Love it or hate it, these two facts that cannot be denied about the F-35—its F135 turbofan engine is very loud, and its afterburner plume is massive. Add in some twilight conditions and you have yourself quite the light and sound show, as can be seen in this video taken at Luke AFB as a bunch of F-35As take to the skies for a night training sortie.

Like so many other things F-35, the jet’s powerful engine has been mired in controversy. Originally, there were supposed to be two engines available for the F-35, much like the choices customers of the F-16 and F-15 have today. This alternative engine built by General Electric (the other is built by Pratt And Whitney) was cancelled in the first term of the Obama Administration in order to save money, although the vast majority of its development was behind it.

The canceling of General Electric’s F136 engine became a major issue once again when an F-35 caught fire on the runway in the summer of 2014. The fleet was subsequently grounded for months, and eventually the grounding was partially lifted but harsh flight restrictions remained in place. Once the reason for the engine fire was identified and measures were put in place reduce the risk of it happening again, the fleet returned to the air without restrictions.

Considering that the Pentagon is already putting many of its eggs in one basket in regards to the F-35 program, paying for the development of an alternative engine seems like a very wise choice, especially considering how little the comparative cost is to finish its development when compared to the whole program. Not only that, but also the fact that competition has proven to be a good thing when it comes to fighter engine options. This is especially valid considering that F-35 already largely represents a monopoly on U.S. fighter production.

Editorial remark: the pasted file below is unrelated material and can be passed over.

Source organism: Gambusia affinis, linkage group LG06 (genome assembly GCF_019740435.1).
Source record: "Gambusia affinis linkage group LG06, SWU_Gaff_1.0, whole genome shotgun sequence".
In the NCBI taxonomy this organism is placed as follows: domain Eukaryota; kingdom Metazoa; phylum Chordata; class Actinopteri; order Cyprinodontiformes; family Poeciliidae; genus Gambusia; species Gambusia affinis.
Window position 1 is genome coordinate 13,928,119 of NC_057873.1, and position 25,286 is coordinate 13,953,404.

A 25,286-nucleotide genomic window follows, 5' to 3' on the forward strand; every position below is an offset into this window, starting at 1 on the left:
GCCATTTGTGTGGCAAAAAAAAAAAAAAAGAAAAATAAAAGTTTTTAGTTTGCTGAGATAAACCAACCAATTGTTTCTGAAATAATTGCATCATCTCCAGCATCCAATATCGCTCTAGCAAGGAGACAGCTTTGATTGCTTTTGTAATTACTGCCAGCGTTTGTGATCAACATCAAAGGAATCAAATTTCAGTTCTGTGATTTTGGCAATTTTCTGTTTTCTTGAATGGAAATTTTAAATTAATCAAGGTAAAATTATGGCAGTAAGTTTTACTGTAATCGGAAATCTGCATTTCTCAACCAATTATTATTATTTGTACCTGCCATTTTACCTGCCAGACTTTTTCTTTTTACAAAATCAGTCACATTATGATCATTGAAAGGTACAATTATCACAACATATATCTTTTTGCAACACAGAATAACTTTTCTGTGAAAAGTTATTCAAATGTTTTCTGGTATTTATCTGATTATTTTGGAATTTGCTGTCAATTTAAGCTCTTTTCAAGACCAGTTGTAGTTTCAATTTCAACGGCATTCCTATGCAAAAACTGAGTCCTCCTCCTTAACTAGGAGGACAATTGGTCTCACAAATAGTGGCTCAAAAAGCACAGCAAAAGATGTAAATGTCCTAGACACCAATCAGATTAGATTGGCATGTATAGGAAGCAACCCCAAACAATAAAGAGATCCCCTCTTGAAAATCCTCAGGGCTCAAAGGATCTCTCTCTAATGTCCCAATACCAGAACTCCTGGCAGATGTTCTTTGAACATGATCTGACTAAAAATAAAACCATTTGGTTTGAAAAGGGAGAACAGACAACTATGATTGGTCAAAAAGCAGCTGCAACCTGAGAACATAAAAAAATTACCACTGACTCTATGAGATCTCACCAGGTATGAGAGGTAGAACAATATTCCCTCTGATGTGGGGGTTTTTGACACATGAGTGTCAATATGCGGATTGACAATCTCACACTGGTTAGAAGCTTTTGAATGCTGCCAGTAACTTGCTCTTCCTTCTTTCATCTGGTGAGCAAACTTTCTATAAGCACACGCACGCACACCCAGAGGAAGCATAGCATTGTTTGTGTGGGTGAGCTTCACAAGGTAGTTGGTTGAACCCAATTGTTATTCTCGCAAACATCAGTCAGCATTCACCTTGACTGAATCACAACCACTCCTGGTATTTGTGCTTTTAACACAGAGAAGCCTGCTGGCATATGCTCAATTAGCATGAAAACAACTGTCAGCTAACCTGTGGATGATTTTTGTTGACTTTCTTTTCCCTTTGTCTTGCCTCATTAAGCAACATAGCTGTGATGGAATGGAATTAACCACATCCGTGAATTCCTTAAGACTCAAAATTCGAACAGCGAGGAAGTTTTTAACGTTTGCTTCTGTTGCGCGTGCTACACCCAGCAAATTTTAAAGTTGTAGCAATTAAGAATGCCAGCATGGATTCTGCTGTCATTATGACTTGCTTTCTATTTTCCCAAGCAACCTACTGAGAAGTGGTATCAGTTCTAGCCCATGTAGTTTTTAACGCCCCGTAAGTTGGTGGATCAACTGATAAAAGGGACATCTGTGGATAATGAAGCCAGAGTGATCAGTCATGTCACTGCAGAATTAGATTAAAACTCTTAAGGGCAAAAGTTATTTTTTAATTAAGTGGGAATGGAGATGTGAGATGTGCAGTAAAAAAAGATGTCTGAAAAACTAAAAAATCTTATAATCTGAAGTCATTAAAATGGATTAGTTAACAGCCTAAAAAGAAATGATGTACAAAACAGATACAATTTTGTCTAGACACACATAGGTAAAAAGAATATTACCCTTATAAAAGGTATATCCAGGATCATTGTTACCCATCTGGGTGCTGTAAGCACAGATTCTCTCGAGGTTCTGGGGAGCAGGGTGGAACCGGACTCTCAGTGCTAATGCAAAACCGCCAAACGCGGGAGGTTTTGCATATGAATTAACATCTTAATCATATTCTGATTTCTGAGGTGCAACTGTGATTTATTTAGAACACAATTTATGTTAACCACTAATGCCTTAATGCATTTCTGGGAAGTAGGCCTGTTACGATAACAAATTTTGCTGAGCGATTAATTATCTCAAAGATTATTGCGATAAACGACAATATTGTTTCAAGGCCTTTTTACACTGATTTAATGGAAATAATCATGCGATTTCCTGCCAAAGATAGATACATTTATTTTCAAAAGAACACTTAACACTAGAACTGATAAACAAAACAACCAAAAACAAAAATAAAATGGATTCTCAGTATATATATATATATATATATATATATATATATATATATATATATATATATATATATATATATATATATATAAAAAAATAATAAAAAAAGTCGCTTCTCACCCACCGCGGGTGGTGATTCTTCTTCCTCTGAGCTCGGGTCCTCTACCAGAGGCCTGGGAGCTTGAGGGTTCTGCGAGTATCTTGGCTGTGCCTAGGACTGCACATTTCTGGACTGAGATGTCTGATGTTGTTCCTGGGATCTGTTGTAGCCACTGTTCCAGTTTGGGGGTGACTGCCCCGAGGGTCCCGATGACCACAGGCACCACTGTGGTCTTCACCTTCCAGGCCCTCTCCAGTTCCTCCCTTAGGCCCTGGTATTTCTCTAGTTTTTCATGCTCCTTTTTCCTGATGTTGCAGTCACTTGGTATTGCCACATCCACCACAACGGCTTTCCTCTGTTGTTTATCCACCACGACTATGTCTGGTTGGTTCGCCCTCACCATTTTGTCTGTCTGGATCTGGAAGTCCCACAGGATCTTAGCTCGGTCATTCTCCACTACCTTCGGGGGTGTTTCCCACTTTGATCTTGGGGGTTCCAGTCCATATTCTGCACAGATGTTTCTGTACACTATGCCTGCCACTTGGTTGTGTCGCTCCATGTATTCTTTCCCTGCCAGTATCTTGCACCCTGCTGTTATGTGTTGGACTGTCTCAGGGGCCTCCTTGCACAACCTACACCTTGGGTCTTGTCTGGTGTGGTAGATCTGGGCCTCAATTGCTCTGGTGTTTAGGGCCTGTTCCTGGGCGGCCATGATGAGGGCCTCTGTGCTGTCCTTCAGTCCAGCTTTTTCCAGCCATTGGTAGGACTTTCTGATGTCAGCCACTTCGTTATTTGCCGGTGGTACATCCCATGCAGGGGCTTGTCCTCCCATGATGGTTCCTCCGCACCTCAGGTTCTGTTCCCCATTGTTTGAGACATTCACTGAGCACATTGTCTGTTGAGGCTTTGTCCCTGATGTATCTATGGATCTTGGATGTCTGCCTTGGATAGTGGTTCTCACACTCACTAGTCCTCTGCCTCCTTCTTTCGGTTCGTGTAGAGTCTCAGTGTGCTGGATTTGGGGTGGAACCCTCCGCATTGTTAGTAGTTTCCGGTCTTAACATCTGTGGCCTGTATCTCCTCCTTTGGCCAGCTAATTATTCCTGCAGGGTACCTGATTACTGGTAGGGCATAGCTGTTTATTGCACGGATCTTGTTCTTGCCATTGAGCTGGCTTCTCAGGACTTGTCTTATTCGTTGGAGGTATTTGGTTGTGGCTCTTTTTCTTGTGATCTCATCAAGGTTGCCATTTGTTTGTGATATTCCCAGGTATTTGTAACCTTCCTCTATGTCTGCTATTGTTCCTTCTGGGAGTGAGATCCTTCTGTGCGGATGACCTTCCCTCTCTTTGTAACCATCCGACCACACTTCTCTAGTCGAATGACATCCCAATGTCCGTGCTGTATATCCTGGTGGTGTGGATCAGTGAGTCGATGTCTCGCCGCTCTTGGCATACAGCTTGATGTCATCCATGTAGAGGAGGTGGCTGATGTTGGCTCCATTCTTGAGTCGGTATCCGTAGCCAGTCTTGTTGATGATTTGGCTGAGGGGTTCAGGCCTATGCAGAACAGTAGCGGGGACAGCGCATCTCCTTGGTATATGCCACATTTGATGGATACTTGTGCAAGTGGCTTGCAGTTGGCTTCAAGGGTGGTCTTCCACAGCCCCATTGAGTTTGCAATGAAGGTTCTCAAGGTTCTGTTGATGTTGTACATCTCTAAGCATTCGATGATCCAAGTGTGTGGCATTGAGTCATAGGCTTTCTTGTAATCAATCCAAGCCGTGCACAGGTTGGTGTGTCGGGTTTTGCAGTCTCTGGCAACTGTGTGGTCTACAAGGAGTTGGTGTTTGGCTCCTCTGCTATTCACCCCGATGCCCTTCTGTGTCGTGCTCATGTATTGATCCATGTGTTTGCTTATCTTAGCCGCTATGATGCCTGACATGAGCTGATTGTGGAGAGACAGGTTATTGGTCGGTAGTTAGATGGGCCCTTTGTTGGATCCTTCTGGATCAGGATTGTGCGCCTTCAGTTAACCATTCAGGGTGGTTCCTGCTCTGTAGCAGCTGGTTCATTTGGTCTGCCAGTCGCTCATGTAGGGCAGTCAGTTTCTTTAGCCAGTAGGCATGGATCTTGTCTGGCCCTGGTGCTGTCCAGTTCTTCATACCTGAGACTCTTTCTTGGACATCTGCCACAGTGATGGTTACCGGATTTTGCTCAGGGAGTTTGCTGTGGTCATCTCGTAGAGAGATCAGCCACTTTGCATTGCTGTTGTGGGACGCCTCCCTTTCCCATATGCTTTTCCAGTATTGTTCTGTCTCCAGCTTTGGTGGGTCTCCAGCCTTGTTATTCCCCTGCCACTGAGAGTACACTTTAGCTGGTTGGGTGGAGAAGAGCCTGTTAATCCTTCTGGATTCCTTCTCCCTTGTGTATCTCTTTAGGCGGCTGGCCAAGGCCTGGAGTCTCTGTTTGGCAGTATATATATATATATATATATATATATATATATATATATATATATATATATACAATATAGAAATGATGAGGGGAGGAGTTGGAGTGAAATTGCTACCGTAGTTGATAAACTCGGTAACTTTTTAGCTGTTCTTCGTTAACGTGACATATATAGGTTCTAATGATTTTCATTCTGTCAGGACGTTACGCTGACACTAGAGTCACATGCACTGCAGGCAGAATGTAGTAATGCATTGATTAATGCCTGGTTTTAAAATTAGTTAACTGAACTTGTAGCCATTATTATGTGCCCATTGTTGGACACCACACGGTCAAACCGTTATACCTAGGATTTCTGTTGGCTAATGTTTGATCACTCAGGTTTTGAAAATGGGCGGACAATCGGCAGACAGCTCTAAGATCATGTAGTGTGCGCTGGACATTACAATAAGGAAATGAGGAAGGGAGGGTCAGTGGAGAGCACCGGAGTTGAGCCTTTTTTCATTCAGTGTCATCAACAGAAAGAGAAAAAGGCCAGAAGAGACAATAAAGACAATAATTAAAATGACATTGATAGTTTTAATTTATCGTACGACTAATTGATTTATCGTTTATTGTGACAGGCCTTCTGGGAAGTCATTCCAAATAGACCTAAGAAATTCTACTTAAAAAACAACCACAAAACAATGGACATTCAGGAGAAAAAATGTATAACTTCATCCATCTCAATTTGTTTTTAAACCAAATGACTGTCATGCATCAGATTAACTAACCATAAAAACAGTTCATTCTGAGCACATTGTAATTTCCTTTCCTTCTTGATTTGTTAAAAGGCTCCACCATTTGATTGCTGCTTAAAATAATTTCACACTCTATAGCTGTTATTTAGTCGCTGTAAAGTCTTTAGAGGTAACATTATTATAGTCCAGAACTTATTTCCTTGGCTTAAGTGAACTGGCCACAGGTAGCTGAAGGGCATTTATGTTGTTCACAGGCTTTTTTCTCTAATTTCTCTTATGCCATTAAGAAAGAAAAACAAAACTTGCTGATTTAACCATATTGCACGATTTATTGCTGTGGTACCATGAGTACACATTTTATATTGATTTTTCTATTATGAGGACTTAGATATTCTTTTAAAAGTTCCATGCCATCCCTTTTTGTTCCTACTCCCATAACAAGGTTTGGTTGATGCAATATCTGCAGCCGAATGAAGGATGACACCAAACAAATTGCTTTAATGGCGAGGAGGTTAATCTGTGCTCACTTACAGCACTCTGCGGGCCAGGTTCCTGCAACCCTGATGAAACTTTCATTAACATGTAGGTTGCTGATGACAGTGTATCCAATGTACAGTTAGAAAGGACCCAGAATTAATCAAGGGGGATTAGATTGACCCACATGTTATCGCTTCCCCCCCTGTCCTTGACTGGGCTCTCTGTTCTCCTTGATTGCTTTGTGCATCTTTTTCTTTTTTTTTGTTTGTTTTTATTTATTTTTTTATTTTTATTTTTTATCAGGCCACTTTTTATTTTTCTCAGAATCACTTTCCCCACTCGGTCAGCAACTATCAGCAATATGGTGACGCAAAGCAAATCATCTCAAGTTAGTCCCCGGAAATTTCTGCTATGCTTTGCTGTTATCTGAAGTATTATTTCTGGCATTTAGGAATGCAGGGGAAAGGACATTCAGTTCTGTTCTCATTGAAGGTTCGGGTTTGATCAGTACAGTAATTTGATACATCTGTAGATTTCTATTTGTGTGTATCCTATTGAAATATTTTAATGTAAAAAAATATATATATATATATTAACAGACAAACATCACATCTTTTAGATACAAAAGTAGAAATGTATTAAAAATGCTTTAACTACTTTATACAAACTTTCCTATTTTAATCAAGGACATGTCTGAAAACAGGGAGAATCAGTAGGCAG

Another area where the F-35’s engine has caught some flak is when it comes to the noise it puts out. It has been perceived that the stealthy jet’s engine that punches out 40,000 pounds of thrust is louder and more obnoxious in tone than the powerplants in the aircraft it replaces. This has led to noise-pollution fights at bases around the US that the F-35 is stationed at or may be stationed at in the future.

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Conflicting reports and opinions exist on this issue, with a late 2014 report focusing on MCAS Beaufort stating that the F-35B is slightly louder than the Super Hornet on takeoff but quieter on landing. At the same time, the F-35B’s sonic issues continue to be a problem while operating off of Navy amphibious assaults ships, with a new headset being a possible partial solution to the issue.

For the USAF, the F-35's perceived audible footprint remains an issue for many communities, including Boise, Sioux Falls, and Burlington, among many others. In the end, these issues will likely be worked out with noise abatement procedures, routes and time-of-day flying restrictions, but they are just another reminder of just how much of a lightning rod the F-35 has become.


Contact the author at Tyler@jalopnik.com.